-PFBC ppt show describing the electrofishing results of the section that was restored in 2010 and the sections used as control. After the 2010 restoration, brook trout numbers increased (roughly doubled) and rainbow numbers increased in the restored section by a greater margin (roughly four fold). These were the results revealed in the 2011 fish survey. The recent 2012 survey of these same sections revealed that rainbows, although still more numerous in the restored section, had declined a bit in 2011-2012. Brook trout numbers continued to rise in this section and in the upstream control section from 2011 to 2012.

-Over the entire course of the FFO section of Big Spring, as of autumn 2012, the trout population looks roughly like this: In the upper reaches - essentially the ditch down into the upper part of the restored section - now is about 60% brook trout. From the lower section of the restored area down to the bottom at Nealy Rd, rainbows are about 94% of the population.

-For the future, the PFBC management goal with respect to trout population.....is to get to a ratio of 70% brook/30% rainbow in the entire FFO section within five years (I believe this is numbers, not biomass). There are currently no plans to build a barrier and remove rainbows by electrofishing (these will be reconsidered in five years if necessary). To reduce rainbows in the next few years, it has been proposed to allow harvest in the FFO section. I wish to emphasize that this is a proposal still subject to approval by the commissioners. There is currently no change in the fishing regulations on BS. However, in the future, the FFO section may allow the harvest of several rainbows over 7 inches. This section will continue to be managed as FFO without bait or spin fishing.
This was the basic content and thrust of the meeting.

After the PFBC presentation there was considerable discussion and disagreement among the audience, mostly regarding the 'bows vs. brookies debate. I'd guess that the comments were about evenly divided between those wanting to leave the rainbows alone and those who feel they're a threat to brookies and should be removed or reduced. The meeting concluded with Arway's comments thanking the attendees and reminding us that the PFBC is still receiving comments and eager to hear your opinion on Big Spring.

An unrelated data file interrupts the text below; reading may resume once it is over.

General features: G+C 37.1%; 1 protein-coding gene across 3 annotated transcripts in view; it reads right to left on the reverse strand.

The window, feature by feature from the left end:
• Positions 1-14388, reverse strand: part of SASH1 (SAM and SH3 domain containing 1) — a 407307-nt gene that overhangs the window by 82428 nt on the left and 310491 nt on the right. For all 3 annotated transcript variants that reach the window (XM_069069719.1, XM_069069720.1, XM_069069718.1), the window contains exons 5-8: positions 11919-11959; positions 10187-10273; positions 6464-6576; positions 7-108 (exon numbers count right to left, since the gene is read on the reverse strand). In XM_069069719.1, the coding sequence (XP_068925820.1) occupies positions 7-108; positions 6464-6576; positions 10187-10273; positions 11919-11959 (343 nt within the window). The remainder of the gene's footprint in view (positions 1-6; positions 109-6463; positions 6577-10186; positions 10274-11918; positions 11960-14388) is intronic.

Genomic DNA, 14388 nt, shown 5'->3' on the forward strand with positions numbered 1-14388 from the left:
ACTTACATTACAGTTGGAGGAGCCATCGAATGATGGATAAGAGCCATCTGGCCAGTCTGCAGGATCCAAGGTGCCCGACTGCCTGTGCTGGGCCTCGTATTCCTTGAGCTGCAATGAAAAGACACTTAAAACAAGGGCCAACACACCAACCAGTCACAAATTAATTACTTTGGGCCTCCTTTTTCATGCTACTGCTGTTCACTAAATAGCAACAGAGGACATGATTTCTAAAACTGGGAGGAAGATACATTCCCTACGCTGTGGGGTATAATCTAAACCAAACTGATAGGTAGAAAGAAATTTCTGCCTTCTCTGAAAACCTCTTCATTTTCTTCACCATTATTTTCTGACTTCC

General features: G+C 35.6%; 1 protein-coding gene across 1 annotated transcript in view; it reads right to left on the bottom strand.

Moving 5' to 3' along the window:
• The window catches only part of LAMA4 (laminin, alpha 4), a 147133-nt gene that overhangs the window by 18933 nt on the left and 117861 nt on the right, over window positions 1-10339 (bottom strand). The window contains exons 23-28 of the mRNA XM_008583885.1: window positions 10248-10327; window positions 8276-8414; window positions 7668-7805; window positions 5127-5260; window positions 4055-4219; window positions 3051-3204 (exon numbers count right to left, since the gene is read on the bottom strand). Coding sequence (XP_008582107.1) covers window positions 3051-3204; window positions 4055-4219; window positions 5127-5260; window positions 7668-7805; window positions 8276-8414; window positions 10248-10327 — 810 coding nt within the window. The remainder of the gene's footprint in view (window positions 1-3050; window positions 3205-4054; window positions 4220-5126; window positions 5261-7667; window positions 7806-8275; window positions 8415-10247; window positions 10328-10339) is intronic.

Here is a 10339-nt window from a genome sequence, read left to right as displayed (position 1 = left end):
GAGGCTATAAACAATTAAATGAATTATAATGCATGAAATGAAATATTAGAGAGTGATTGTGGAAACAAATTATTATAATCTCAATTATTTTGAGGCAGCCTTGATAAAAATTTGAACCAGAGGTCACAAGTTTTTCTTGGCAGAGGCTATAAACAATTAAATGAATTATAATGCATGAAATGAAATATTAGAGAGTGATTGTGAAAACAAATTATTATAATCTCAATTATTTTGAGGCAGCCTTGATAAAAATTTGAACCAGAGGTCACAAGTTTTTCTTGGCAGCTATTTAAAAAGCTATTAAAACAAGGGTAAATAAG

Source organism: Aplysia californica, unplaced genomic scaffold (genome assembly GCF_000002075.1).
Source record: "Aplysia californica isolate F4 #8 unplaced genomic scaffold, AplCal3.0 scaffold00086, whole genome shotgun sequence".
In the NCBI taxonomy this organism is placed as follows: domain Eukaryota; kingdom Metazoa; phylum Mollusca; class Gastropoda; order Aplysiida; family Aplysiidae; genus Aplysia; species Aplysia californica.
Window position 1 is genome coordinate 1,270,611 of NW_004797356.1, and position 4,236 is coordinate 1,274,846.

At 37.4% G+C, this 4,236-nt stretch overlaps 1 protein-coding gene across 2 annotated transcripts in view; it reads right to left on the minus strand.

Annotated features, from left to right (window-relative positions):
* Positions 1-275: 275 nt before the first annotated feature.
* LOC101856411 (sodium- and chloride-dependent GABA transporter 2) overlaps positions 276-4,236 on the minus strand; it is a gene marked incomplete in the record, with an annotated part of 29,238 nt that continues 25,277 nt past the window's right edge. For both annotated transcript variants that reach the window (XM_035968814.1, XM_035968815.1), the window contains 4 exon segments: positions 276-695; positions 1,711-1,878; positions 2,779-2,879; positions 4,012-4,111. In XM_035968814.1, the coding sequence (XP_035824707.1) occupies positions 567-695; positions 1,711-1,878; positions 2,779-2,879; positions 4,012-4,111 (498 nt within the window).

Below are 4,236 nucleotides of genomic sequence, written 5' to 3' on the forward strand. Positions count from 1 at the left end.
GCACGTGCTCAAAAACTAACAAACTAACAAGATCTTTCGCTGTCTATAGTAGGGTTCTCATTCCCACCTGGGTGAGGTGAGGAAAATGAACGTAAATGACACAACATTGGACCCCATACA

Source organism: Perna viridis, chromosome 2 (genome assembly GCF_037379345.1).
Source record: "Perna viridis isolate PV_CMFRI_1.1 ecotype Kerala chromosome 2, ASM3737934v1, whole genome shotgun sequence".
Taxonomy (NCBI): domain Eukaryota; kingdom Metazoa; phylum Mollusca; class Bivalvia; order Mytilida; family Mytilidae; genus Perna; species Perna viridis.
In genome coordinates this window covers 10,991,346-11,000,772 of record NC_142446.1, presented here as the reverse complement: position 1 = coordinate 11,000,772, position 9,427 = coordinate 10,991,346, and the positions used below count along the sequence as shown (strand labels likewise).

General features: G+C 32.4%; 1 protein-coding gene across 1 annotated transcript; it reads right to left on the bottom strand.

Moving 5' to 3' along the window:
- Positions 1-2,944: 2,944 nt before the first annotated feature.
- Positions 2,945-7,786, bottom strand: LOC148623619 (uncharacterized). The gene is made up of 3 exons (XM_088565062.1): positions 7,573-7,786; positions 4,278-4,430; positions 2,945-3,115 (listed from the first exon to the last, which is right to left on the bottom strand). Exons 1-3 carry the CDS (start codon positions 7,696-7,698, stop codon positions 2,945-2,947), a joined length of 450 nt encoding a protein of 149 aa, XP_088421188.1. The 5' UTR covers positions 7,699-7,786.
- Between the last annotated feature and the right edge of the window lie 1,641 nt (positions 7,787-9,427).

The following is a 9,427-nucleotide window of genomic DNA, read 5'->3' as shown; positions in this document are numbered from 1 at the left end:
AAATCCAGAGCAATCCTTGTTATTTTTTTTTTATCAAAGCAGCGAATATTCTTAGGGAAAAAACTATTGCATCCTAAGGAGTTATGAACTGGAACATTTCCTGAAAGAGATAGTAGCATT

Here is a PDF of the PFBC slide deck from the meeting. - Thanks just_jon
  Send article

Published by Dave Kile [dkile] on 10/22/2012 (1169 reads)
PFBC to Host Informational Meeting on Big Spring Creek Habitat Project
The Pennsylvania Fish and Boat Commission (PFBC) is inviting anglers and the general public to an informational meeting on Tuesday, Oct. 30, at Big Spring High School in Cumberland County to learn more about the agency’s habitat and fisheries management plan for Big Spring Creek.

The meeting will begin at 6 p.m. and end at 7:30 p.m. The meeting is free and plenty of parking is available at the school, located at 45 Mount Rock Road, Newville, PA 17241.

“The purpose of the meeting is to present the agency’s habitat management plan for Big Spring Creek using funds provided by the PA Turnpike Commission as mitigation for environmental impacts associated with one of their planned construction projects in Cumberland County,” said Charlie McGarrell, the PFBC biologist leading the project. “We will describe the overall habitat project and will discuss how it will improve the overall fishery of the creek. After the presentation, the public will have the opportunity to ask questions.”

The Turnpike Commission has provided $586,000 for the habitat project, which will be located downstream of a large habitat project completed in 2010 on the creek. The project is currently in the design phase. Construction of the project is expected to begin by next summer and be completed by fall 2013.